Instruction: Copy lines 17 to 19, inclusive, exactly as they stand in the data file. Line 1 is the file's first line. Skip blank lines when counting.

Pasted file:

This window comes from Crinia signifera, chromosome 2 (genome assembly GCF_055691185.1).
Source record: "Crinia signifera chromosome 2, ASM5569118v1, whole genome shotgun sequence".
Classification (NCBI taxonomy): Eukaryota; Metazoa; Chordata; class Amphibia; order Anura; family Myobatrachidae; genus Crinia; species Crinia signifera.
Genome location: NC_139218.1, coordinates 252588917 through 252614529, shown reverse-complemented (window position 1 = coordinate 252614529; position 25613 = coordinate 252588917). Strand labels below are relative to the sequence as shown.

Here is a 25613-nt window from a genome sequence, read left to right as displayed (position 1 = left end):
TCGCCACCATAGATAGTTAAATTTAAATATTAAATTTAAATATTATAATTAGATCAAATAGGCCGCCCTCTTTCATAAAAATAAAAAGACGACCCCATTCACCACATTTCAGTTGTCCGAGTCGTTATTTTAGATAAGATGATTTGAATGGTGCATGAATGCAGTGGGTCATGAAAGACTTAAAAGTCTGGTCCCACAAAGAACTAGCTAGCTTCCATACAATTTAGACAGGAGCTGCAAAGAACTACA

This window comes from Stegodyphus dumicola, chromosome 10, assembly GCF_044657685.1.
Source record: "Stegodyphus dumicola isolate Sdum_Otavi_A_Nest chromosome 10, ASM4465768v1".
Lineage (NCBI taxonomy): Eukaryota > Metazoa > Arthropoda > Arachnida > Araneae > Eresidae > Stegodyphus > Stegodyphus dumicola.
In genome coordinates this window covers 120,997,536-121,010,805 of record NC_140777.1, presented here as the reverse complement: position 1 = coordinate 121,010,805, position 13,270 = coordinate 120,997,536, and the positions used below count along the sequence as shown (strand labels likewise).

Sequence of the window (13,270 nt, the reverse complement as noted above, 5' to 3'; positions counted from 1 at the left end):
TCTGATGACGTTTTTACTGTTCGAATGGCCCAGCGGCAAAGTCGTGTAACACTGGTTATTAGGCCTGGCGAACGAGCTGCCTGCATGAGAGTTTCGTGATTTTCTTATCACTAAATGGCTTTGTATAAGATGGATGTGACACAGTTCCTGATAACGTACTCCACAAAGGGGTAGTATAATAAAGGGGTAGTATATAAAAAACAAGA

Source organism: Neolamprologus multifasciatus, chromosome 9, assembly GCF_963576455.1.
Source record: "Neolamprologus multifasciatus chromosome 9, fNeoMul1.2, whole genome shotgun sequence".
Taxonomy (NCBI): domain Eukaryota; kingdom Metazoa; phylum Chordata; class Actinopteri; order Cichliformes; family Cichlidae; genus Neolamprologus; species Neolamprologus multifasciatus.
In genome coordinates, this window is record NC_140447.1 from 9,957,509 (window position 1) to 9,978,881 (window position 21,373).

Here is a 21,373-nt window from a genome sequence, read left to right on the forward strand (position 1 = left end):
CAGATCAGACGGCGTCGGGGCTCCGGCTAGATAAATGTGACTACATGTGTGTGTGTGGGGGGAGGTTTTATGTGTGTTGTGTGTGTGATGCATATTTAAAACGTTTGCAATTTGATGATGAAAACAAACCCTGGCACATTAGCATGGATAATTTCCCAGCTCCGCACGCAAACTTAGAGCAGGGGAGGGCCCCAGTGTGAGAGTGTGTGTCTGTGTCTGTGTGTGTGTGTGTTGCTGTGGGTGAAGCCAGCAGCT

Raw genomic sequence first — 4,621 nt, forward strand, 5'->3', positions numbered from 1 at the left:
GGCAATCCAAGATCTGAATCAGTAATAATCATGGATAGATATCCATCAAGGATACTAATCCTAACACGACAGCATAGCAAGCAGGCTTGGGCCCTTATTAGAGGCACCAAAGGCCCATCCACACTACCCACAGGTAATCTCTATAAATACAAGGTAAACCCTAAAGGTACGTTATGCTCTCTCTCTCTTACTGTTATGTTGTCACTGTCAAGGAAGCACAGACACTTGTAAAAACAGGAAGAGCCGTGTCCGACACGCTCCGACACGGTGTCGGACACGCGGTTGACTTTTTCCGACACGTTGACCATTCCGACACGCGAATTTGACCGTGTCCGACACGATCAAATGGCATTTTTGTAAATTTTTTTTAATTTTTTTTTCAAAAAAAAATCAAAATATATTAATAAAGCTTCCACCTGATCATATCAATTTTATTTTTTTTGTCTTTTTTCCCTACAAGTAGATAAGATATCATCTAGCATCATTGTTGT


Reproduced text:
Here is a 21,373-nt window from a genome sequence, read left to right on the forward strand (position 1 = left end):
CAGATCAGACGGCGTCGGGGCTCCGGCTAGATAAATGTGACTACATGTGTGTGTGTGGGGGGAGGTTTTATGTGTGTTGTGTGTGTGATGCATATTTAAAACGTTTGCAATTTGATGATGAAAACAAACCCTGGCACATTAGCATGGATAATTTCCCAGCTCCGCACGCAAACTTAGAGCAGGGGAGGGCCCCAGTGTGAGAGTGTGTGTCTGTGTCTGTGTGTGTGTGTGTTGCTGTGGGTGAAGCCAGCAGCT

Raw genomic sequence first — 4,621 nt, forward strand, 5'->3', positions numbered from 1 at the left: